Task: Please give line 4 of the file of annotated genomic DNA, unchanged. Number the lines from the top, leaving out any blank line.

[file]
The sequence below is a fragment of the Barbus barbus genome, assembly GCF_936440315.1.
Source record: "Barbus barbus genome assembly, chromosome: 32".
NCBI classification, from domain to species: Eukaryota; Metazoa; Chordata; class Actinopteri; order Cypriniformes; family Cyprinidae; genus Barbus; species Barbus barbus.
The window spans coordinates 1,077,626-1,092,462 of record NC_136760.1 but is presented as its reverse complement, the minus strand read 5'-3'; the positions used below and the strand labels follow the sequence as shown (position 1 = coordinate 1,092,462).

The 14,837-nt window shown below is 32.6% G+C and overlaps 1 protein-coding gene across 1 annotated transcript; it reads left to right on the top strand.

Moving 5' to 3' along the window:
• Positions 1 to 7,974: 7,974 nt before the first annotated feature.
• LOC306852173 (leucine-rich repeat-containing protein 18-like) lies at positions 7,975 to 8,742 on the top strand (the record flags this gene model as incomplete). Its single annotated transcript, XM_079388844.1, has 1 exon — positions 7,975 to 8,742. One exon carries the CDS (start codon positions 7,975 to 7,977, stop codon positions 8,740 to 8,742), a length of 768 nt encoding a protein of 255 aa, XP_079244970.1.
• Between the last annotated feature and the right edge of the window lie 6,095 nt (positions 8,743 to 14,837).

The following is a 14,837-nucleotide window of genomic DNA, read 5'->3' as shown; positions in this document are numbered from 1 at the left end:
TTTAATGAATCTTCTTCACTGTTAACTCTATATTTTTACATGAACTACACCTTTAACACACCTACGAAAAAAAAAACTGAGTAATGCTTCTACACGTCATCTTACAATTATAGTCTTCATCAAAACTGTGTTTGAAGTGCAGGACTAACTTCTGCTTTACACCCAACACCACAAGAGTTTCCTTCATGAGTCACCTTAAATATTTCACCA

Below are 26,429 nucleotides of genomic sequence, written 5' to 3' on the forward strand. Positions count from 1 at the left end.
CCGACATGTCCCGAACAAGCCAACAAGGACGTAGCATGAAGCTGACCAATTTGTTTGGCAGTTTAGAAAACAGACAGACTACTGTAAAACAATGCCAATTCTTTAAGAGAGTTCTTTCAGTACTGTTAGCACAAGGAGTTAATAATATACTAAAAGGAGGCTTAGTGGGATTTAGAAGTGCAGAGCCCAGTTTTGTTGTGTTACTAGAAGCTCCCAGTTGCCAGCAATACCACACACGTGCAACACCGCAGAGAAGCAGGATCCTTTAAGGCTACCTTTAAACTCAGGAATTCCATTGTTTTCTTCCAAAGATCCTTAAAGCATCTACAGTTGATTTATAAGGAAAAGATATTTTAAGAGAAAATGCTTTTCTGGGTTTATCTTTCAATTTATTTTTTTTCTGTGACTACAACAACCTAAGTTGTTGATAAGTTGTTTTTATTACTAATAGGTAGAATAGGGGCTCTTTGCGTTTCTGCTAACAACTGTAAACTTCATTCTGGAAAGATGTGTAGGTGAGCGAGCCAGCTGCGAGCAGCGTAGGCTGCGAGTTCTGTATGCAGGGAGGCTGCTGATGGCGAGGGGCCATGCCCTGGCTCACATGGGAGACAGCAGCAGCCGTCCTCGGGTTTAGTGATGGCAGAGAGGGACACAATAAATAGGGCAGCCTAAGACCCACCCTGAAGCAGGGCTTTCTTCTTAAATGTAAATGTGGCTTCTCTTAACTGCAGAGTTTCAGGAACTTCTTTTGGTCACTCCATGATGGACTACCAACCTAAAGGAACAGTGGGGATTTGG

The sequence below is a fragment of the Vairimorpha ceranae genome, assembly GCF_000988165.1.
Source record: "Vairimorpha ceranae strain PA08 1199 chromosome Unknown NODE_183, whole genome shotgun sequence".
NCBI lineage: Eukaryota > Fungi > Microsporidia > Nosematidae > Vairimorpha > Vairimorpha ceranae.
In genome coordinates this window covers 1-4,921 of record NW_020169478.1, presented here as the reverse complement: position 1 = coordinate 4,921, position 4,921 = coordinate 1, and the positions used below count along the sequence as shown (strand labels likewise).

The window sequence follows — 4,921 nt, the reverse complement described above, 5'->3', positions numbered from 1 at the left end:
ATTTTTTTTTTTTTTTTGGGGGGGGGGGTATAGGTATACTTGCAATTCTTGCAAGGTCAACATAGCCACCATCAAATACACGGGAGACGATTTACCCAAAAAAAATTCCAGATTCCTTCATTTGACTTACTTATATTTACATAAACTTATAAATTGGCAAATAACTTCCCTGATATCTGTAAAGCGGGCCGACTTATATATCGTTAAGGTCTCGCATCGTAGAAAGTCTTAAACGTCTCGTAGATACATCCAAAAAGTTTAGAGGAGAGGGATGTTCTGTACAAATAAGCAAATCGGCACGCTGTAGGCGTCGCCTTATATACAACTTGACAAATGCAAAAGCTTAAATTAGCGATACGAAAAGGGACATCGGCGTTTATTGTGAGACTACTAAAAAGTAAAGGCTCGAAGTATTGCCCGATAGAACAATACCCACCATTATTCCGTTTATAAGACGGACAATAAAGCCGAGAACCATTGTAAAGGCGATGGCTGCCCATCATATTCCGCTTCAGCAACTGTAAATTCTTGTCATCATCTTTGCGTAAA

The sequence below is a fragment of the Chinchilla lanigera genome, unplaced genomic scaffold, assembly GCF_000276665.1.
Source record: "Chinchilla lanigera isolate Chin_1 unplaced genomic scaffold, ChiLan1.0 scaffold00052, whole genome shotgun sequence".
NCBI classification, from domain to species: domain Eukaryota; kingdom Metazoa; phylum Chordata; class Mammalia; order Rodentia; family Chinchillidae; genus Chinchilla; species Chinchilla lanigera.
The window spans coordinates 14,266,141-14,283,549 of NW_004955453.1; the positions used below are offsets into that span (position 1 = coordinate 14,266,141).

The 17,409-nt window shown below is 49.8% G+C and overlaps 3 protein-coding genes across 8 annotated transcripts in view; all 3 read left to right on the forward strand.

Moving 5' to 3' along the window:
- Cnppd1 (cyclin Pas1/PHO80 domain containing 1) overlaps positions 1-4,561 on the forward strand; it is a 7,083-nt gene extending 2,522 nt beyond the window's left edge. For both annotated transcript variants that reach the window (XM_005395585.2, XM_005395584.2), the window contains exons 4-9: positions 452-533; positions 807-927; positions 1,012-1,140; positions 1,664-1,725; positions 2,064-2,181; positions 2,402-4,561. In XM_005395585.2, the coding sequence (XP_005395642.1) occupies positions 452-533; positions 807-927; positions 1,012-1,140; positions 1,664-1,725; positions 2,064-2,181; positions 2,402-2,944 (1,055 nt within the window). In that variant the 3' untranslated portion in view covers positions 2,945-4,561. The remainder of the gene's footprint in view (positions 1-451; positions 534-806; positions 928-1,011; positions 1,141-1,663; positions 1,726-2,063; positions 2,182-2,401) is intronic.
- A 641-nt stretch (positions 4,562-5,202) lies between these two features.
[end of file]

The window spans coordinates 1,077,626-1,092,462 of record NC_136760.1 but is presented as its reverse complement, the minus strand read 5'-3'; the positions used below and the strand labels follow the sequence as shown (position 1 = coordinate 1,092,462).